Issue triage & process

There are currently hundreds of open issues & pull requests.

The "Contributing to Rails" guide is great, but it feels like too many
tickets sit a long time without being looked at.

I'd like to ask if there's a process somewhere that the core team
follows for triaging, reviewing & prioritizing issues? As a community
member, what can I do to help? Is there room for improvement to get
fixes organized & moved through the pipeline?

As an example, I submitted a while back:
https://github.com/rails/arel/pull/165

This has happened with a few issues before, and it gets discouraging.
What could I (or we) do better?

Andrew Vit

I personally read each and every single comment, pull request, and issue.

That said, I can't always help, so when I can't, I don't say anything.

There isn't really a process, as almost nobody is actually paid to
work on Rails. People do the work when they feel like it and however
much they feel like it, and everyone has their own process.

That said, of course, we do make sure that there aren't known
regressions in releases, things like that.

As a community member, what can I do to help?

Ask for reproductions on issues that don't have them, writing
reproductions is even better. Verify that older bugs haven't gotten
'accidentally' fixed and are still an issue. Write patches for bugs
that are open.

I encourage people to volunteer to look at tickets. Get one a day in your inbox:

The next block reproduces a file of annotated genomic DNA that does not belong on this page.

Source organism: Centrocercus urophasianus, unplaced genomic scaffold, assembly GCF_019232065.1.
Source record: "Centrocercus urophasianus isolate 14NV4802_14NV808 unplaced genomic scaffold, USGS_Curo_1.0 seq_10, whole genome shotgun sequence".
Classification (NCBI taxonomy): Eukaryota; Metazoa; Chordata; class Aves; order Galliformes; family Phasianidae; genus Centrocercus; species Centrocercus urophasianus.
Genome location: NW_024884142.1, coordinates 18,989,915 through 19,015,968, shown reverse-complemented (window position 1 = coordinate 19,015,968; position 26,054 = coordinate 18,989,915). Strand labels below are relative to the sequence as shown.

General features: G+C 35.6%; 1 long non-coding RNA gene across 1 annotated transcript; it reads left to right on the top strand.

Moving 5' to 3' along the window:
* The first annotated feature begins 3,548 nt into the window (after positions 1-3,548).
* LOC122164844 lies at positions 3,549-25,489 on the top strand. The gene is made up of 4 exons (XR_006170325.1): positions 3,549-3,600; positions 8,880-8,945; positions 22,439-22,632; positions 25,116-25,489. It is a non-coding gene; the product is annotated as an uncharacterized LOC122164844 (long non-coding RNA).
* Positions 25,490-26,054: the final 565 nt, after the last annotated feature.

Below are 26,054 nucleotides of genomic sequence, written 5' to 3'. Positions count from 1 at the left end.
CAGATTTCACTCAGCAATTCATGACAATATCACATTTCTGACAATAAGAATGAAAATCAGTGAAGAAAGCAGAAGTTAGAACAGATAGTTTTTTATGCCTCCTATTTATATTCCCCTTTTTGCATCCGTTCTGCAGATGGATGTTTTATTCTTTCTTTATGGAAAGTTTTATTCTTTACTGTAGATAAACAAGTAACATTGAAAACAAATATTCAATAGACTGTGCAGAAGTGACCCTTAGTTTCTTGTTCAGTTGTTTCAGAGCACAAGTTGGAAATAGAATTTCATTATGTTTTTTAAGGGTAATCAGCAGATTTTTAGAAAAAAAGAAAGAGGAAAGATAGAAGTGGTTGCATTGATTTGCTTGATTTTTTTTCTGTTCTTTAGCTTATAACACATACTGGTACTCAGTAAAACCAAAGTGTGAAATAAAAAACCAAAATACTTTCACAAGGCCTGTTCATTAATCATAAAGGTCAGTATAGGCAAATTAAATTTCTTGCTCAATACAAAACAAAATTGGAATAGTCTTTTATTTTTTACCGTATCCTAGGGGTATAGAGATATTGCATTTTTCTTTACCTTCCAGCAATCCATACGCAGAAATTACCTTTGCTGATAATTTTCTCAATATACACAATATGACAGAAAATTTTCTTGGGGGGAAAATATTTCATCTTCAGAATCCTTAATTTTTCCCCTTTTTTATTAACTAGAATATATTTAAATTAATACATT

http://www.codetriage.com/rails/rails

If you want people to look at your pull requests and issues the best way to start is to look over other people’s.

You are the community.

I personally read each and every single comment, pull request, and issue.

That said, I can’t always help, so when I can’t, I don’t say anything.

I just took a month to reply to my own rant here. I don’t fault anyone else in the community for the valuable time they contribute.

There isn’t really a process, as almost nobody is actually paid to

work on Rails. People do the work when they feel like it and however

much they feel like it, and everyone has their own process.

That said, of course, we do make sure that there aren’t known

regressions in releases, things like that.

“There isn’t really a process” is totally fine, but there should be a better way for us to see what’s going on.

Maybe there could be a wider role for prioritizing tickets. Reviews and +1s on issues are one thing, but how can anyone find the issues that should float to the top of the “priority list” (which seems like there is none) and get more attention from the community? Sorting through hundreds of open, untagged issues is pretty daunting.

It could even be as simple as a “focus” tag with a capped number of important items (pseudo-kanban style), rolled & reviewed periodically.

Or be more aggressive about assigning tickets to milestones, even if provisionally: currently there’s ONE open issue for 4.0.1 and 3.2.14 each, and I’m sure there are many more that should be included there.

I think more visibility into the issue list would help the community to move things along a lot better. It helps to know where to push.

As a community member, what can I do to help?

Ask for reproductions on issues that don’t have them, writing

reproductions is even better. Verify that older bugs haven’t gotten

‘accidentally’ fixed and are still an issue. Write patches for bugs

that are open.

Yup, I get it… it’s just that if I want to invest the time to pick at issues from the sidelines, I’d like to know whether I’m advancing the next item in the pipe, or if it’s just an obscure “nice to have” that’ll eventually fade away.

Cheers all,
Andrew Vit